Definition & Overview
A diagnostic laparoscopy is a minimally invasive medical procedure performed to examine the internal organs particularly the abdomen and pelvis. Unlike traditional surgical techniques, it only requires small incisions, thus reducing the risk of bleeding and the appearance of scars as well as shortens the recovery process that follows the procedure.
Who Should Undergo and Expected Results
When patients complain of symptoms affecting the abdominal area, such as pain, swelling, constipation, or diarrhoea, they are advised to undergo X-ray or ultrasound scans to determine the problem. However, if the results of these procedures are inconclusive, a diagnostic laparoscopy is often recommended.
The symptoms mentioned above may be signs of any abnormality involving any of the abdominal and pelvic organs. These include any of the following:
- Injuries caused by an accident
- Benign growths
- Cancerous tumours
- Intestinal obstruction
- Inflamed organs
The procedure plays a key role in diagnosing a wide range of diseases and medical conditions, including:
- Ovarian cysts
- Cancer and metastasis
- Uterine fibroids
- Pelvic inflammatory disease
- Liver disease
How is the Procedure Performed?
A diagnostic laparoscopy is performed in a hospital or a fully-equipped surgical centre. It requires general anaesthesia, which means the patient is asleep and completely pain-free throughout the procedure.
The surgeon begins by making a small incision usually below the belly button where a special tube is inserted. Carbon dioxide gas is then passed through the tube to expand the organs. In some cases, the surgeon also injects dye through the tube; this is often done in the case of cervical laparoscopy wherein the fallopian tubes need to be examined.
A tiny video camera is then inserted through the tube. As it goes through the organs, it captures images of the inside of the body that the surgeon uses to look for potential problems or abnormalities.
Depending on the unique factors of each case, additional surgical instruments may be used and more small incisions made. If certain problems, such as abnormal growth, is discovered, a small tissue sample from the abdominal lining can be taken during the same procedure for a biopsy.
To end the procedure, the surgeon removes the laparoscope and all the other instruments used before the incisions are sutured closed. Bandages are then used over the treatment area for protection and patient comfort during the healing process. It is normal for the cuts to feel sore during the first few days after the procedure. However, since the incisions are very small, the pain is often minimal. Nevertheless, some patients may still require a pain reliever, which the doctor can prescribe.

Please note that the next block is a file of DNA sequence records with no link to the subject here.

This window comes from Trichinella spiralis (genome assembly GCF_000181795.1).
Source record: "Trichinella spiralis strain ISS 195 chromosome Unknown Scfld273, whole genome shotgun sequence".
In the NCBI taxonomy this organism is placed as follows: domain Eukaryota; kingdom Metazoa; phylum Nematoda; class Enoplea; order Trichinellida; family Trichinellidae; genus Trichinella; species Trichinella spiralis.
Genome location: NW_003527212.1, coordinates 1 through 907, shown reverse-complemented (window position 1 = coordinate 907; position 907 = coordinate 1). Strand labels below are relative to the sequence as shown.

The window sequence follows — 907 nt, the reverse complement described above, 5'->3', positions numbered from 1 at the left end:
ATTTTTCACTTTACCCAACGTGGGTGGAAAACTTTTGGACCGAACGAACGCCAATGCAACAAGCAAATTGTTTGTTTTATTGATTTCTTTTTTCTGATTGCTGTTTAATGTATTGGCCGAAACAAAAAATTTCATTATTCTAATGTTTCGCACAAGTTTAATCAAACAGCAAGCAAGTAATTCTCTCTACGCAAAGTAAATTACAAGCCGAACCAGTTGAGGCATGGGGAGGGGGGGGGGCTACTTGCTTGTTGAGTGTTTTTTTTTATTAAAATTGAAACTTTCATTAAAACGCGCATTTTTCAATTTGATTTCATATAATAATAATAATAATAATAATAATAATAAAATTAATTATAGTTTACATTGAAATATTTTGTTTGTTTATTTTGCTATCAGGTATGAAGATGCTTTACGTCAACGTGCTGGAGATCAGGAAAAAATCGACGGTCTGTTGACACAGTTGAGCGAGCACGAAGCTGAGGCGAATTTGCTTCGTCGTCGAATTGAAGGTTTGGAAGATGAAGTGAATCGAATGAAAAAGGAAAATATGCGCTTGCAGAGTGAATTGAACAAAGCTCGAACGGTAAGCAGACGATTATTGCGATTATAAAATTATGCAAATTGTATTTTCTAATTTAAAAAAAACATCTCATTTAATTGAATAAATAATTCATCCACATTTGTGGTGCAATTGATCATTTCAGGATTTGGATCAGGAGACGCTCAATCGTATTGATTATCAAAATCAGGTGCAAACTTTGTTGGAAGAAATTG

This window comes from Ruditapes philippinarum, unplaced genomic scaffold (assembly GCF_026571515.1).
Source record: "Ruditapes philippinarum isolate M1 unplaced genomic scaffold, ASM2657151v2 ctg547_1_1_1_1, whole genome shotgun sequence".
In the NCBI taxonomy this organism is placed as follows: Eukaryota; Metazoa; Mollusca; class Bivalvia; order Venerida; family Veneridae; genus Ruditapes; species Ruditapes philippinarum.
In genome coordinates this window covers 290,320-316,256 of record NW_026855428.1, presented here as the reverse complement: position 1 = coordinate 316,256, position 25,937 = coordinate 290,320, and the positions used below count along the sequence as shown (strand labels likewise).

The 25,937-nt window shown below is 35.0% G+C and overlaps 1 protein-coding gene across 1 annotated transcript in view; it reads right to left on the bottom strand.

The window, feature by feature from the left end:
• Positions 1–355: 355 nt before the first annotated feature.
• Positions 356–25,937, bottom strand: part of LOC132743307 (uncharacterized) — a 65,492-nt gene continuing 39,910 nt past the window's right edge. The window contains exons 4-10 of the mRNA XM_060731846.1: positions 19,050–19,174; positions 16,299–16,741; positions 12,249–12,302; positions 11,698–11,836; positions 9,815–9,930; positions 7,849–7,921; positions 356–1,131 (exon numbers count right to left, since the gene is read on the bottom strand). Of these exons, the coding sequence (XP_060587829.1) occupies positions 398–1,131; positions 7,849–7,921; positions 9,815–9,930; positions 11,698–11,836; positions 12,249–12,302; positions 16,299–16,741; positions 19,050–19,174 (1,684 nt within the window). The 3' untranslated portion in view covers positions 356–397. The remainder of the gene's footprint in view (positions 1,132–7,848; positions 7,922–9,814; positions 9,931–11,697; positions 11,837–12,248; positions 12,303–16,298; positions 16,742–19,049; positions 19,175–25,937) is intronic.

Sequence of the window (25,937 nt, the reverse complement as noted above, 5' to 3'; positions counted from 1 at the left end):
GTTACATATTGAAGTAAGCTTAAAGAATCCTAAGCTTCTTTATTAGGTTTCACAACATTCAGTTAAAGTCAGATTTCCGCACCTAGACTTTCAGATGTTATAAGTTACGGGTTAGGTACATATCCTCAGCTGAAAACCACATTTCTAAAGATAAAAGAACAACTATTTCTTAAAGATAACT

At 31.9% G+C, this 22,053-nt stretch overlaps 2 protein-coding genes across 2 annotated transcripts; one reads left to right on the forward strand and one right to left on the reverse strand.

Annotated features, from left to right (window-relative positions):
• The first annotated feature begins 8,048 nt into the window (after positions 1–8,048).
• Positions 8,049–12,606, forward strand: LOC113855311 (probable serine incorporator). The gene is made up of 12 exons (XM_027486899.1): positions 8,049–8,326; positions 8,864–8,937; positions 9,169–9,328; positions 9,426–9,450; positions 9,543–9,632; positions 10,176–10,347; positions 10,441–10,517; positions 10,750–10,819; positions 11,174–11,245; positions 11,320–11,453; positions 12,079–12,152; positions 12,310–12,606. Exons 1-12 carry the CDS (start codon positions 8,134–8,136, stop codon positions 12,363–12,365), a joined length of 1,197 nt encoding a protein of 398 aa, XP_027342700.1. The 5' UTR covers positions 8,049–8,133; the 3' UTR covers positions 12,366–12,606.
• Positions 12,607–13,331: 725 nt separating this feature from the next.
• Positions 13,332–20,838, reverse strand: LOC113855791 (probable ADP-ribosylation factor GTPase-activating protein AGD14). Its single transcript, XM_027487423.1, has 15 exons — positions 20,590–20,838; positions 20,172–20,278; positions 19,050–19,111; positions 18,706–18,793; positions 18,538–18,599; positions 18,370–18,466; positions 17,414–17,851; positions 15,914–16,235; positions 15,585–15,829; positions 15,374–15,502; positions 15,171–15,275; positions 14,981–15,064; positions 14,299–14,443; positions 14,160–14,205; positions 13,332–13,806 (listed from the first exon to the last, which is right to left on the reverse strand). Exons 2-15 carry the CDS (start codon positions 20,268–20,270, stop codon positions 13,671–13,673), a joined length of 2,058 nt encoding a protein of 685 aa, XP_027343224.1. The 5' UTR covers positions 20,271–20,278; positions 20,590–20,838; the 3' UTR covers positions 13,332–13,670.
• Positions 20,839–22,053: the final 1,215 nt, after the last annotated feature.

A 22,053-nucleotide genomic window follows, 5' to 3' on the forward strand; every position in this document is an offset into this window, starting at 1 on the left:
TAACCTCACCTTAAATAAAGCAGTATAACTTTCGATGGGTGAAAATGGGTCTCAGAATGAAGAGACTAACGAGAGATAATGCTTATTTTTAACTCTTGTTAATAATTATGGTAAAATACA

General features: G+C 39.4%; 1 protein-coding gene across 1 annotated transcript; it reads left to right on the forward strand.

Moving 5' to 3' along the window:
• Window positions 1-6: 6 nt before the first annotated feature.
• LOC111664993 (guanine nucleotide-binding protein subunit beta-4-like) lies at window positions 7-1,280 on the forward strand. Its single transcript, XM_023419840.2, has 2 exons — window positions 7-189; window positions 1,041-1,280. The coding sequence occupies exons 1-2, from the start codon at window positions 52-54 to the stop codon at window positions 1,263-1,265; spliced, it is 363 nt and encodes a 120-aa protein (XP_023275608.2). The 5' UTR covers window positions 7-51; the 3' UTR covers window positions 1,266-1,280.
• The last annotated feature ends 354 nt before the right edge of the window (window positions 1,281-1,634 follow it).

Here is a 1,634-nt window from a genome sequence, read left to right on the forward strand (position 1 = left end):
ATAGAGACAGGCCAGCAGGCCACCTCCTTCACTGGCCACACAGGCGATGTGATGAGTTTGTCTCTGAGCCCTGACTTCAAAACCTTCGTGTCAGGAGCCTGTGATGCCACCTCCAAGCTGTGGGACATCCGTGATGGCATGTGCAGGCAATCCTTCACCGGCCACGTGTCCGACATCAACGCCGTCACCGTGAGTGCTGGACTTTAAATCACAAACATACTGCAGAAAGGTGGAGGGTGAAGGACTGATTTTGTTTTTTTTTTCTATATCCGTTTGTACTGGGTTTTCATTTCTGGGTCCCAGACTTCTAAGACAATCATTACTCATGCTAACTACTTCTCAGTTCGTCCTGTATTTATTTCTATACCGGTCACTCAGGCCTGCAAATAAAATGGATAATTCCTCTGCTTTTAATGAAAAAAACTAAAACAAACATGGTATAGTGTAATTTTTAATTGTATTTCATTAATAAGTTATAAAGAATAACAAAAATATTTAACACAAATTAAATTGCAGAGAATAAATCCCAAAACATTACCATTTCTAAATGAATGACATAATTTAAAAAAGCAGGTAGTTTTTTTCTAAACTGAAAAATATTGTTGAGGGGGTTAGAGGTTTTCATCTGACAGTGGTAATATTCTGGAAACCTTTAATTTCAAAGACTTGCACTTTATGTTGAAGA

A diagnostic laparoscopy is usually an outpatient procedure, which means patients do not need to stay in the hospital overnight. However, they are typically advised to arrange for a ride home for their safety.
Possible Risks and Complications
A diagnostic laparoscopy comes with a number of risks and possible complications, such as:
- Organ puncture and leakage
- Bleeding in the abdominal cavity
- Adverse reaction to the anaesthetic used during the procedure
- Inflamed abdominal wall
- Blood clot
If serious complications occur during a laparoscopy, the surgeon may need to perform an emergency laparotomy, or an open surgical procedure.
Post-procedural complications may cause the following symptoms:
- Stomach pain that gets worse over time
- Pus draining out from the incision site
- Continuous vomiting
- Persistent nausea
- Persistent cough
- Shortness of breath
- Urinary retention
These symptoms should be reported to the doctor immediately.
El-labban GM., Hokkam EN. “The efficacy of laparoscopy in the diagnosis and management of chronic abdominal pain.” J Minim Access Surg. 2010 Oct-Dec; 6(4): 95-99. http://www.ncbi.nlm.nih.gov/pmc/articles/PMC2992668/
Nayak P., Mahapatra PC., Mallick JJ., et al. “Role of diagnostic hystero-laparoscopy in the evaluation of infertility: A retrospective study of 300 patients.” J Hum Reprod. Sci. 2013 Jan-Mar; 6(1): 32-34. http://www.ncbi.nlm.nih.gov/pmc/articles/PMC3713574/